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Total Solar Eclipse: March 29, 2006

Geographic Region: Africa, Europe, western Asia
[Total: central Africa, Turkey, Russia]

The year's first solar eclipse occurs on Wednesday, March 29. A total eclipse will be visible from within a narrow corridor, which traverses half the Earth. The path of the Moon's umbral shadow begins in Brazil and extends across the Atlantic, northern Africa, and central Asia, where it ends at sunset in western Mongolia. A partial eclipse will be seen within the much broader path of the Moon's penumbral shadow, which includes the northern two thirds of Africa, Europe, and central Asia.

The central eclipse track begins in eastern Brazil, where the Moon's umbral shadow first touches down on Earth at 08:36 UT. Along the sunrise terminator, the duration is 1 minute 53 seconds from the center of the 129-kilometre wide path. Traveling over 9 km/s, the umbra quickly leaves Brazil and races across the Atlantic Ocean (with no landfall) for the next half hour. After crossing the equator, the Moon's shadow enters the Gulf of Guinea and encounters the coast of Ghana at 09:08 UT. The Sun stands 44° above the eastern horizon during the 3 minute 24 second total phase. The path width has expanded to 184 kilometres while the shadow's ground speed has decreased to 0.958 km/s. Located about 50 kilometres south of the central line, the 1.7 million inhabitants of Ghana's capital city Accra can expect a total eclipse lasting 2 minute 58 seconds (09:11 UT).

Moving inland the umbra enters Togo at 09:14 UT. Unfortunately, the capital city Lome lies just outside the southern limit so its inhabitants will only witness a grazing partial eclipse. Two minutes later, the leading edge of the umbra reaches Benin whose capital Porto-Novo experiences a deep partial eclipse of magnitude 0.985. Continuing northeast, the shadow's axis enters Nigeria at 09:21 UT. At this time, the central duration has increased to 3 minutes 40 seconds, the Sun's altitude is 52°, the path of totality is 188 kilometres wide and the velocity is 0.818 km/s. Since Lagos is situated about 120 kilometres outside the umbra's southern limit, its population of over eight million will witness a partial eclipse of magnitude 0.968.

The umbra's axis takes about sixteen minutes to cross western Nigeria before entering Niger at 09:37 UT. The central duration is 3 minutes 54 seconds as the umbra's velocity continues to decrease (0.734 km/s). During the next hour, the shadow traverses some of the most remote and desolate deserts on the planet. When the umbra reaches northern Niger (10:05 UT), it briefly enters extreme northwestern Chad before crossing into southern Libya.

The instant of greatest eclipse occurs at 10:11:18 UT when the axis of the Moon's shadow passes closest to the center of Earth (gamma = +0.384). Totality reaches its maximum duration of 4 minutes 7 seconds, the Sun's altitude is 67°, the path width is 184 kilometres and the umbra's velocity is 0.697 km/s. Continuing on a northeastern course, the umbra crosses central Libya and reaches the Mediterranean coast at 10:40 UT. Northwestern Egypt also lies within the umbral path where the central duration is 3 minutes 58 seconds.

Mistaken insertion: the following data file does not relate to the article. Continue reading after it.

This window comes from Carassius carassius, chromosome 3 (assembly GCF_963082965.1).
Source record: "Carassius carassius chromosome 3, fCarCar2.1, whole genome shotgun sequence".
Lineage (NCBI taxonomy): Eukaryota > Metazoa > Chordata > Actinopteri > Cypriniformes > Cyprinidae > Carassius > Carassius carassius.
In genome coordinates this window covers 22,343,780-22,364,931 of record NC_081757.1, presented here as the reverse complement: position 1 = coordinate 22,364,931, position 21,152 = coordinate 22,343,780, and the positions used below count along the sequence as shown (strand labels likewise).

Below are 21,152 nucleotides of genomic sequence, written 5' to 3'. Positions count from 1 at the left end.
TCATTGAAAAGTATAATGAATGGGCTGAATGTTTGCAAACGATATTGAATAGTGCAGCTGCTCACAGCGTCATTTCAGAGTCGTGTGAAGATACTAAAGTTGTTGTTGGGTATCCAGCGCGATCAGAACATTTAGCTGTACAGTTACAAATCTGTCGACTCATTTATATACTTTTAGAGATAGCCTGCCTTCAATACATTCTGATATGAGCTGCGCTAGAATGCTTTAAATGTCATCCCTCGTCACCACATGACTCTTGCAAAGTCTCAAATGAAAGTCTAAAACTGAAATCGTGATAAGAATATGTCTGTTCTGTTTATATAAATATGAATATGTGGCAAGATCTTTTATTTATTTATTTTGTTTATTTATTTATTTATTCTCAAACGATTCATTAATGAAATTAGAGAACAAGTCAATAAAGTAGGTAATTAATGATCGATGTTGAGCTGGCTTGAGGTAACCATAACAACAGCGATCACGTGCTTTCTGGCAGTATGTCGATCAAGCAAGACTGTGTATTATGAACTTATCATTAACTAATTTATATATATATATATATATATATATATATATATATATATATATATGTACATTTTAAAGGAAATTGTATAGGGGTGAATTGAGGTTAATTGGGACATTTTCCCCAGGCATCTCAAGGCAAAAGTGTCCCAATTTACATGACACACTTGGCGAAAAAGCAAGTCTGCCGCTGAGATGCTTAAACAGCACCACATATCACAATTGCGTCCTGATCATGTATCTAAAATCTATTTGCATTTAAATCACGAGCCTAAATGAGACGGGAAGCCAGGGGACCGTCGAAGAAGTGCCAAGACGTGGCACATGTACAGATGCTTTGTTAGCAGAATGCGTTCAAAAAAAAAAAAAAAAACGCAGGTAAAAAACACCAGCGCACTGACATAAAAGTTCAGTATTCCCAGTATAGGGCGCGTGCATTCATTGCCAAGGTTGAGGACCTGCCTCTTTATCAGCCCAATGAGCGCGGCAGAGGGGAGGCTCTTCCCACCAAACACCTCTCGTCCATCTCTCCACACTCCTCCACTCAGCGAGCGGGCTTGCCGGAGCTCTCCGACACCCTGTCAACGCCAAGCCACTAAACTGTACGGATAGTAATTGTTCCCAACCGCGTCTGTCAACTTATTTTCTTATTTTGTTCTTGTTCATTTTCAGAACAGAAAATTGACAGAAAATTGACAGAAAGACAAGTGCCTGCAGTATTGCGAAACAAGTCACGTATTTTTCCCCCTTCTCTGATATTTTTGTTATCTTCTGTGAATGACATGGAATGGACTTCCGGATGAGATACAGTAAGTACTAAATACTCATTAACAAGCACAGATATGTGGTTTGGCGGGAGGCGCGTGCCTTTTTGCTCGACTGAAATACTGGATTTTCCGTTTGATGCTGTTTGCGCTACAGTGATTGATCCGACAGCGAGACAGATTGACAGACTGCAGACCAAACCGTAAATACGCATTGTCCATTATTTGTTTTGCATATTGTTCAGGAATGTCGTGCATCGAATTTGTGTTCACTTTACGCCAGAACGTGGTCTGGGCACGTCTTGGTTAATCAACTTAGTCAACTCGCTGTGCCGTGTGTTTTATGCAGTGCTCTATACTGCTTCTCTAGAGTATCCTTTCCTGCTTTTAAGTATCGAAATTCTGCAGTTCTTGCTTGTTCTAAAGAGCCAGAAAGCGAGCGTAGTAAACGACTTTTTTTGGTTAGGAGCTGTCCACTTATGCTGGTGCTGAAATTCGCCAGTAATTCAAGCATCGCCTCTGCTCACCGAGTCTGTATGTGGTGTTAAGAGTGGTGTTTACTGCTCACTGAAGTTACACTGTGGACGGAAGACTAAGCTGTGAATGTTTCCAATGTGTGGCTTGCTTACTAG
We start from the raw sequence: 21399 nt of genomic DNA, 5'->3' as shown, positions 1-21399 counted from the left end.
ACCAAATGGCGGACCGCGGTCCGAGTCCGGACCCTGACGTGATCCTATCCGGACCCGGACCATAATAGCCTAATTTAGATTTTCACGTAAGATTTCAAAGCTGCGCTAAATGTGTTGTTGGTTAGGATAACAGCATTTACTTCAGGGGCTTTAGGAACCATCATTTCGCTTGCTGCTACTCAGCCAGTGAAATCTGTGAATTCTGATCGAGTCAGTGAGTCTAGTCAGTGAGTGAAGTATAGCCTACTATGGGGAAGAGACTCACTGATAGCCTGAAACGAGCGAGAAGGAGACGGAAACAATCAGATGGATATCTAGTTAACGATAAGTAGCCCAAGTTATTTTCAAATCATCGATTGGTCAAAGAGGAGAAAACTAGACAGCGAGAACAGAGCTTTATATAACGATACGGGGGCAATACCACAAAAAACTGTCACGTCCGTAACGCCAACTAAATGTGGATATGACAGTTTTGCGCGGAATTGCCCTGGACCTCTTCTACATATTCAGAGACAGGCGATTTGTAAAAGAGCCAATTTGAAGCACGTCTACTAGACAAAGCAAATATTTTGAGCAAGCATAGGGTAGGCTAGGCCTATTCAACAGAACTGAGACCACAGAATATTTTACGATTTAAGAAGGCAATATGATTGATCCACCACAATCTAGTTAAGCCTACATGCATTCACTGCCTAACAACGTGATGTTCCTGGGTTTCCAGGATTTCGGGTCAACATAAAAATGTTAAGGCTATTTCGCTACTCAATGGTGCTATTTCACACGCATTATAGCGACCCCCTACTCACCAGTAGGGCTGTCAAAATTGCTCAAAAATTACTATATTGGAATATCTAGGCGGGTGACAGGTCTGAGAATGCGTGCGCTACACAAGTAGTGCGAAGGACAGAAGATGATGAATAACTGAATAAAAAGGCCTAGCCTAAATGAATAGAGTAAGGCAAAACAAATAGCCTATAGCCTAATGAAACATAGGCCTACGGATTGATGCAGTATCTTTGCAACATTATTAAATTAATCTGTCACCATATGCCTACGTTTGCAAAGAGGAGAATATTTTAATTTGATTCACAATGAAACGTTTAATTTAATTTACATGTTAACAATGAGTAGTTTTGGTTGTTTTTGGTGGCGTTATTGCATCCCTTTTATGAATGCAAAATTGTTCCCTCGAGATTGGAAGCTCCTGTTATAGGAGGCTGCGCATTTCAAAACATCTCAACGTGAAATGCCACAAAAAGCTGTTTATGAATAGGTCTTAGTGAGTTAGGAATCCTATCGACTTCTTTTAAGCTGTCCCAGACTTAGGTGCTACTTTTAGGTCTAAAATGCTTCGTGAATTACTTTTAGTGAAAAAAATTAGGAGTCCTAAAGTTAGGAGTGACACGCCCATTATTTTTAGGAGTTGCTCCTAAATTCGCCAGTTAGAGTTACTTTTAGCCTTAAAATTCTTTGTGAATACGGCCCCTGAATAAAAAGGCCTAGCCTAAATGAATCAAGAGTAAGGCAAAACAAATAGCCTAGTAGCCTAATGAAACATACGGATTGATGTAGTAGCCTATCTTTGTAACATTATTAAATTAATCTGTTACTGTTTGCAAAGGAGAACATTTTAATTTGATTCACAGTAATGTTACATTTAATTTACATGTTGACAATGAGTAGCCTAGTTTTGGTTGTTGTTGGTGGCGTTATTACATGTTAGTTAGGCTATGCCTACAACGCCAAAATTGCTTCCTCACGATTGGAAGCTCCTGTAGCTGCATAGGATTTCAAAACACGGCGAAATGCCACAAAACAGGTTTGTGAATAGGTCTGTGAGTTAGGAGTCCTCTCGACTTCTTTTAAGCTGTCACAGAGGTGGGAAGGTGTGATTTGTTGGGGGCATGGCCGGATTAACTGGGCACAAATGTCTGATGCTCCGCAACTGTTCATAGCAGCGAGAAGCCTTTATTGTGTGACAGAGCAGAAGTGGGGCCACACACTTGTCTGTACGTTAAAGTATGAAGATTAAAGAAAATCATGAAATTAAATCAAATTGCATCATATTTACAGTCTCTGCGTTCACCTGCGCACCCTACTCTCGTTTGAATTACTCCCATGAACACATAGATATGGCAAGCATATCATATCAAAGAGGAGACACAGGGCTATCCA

Passing directly between Crete and Cyprus, the track reaches the southern coast of Turkey at 10:54 UT. With a population of nearly 3/4 million people, Antalya lies 50 kilometres northwest of the central line. The coastal city's inhabitants are positioned for a total eclipse lasting 3 minutes 11 seconds while observers on the central line receive an additional 35 seconds of totality. Konya is 25 kilometres from path center and experiences a 3 minute 36 second total phase beginning at 10:58 UT. Crossing mountainous regions of central Turkey, the Moon's shadow intersects the path of the 1999 Aug 11 total eclipse. A quarter million people in Sivas have the opportunity of witnessing a second total eclipse from their homes in less than seven years.

At 11:10 UT, the shadow axis reaches the Black Sea along the northern coast of Turkey. The central duration is 3 minutes 30 seconds, the Sun's altitude is 47°, the path width is 165 kilometres and the umbra's velocity is 0.996 km/s. Six minutes later, the umbra encounters the western shore of Georgia. Moving inland, the track crosses the Caucasus Mountains, which form the highest mountain chain of Europe. Georgia's capital, Tbilisi, is outside the path and experiences a magnitude 0.949 partial eclipse at 11:19 UT. As the shadow proceeds into Russia, it engulfs the northern end of the Caspian Sea and crosses into Kazakhstan. At 11:30 UT, the late afternoon Sun's altitude is 32°, the central line duration is 2 minutes 57 seconds and the umbral velocity is 1.508 km/s and increasing.

In the remaining seventeen minutes, the shadow rapidly accelerates across central Asia while the duration dwindles. It traverses northern Kazakhstan and briefly re-enters Russia before lifting off Earth's surface at sunset along Mongolia's northern border at 11:48 UT. Over the course of 3 hours and 12 minutes, the Moon's umbra travels along a path approximately 14,500 kilometres long and covers 0.41% of Earth's surface area.


Eclipse map and predictions courtesy of Fred Espenak - NASA/Goddard Space Flight Center.
For more information on solar and lunar eclipses, see Fred Espenak's Eclipse Home Page:






Solar Eclipses for Students and Beginners!

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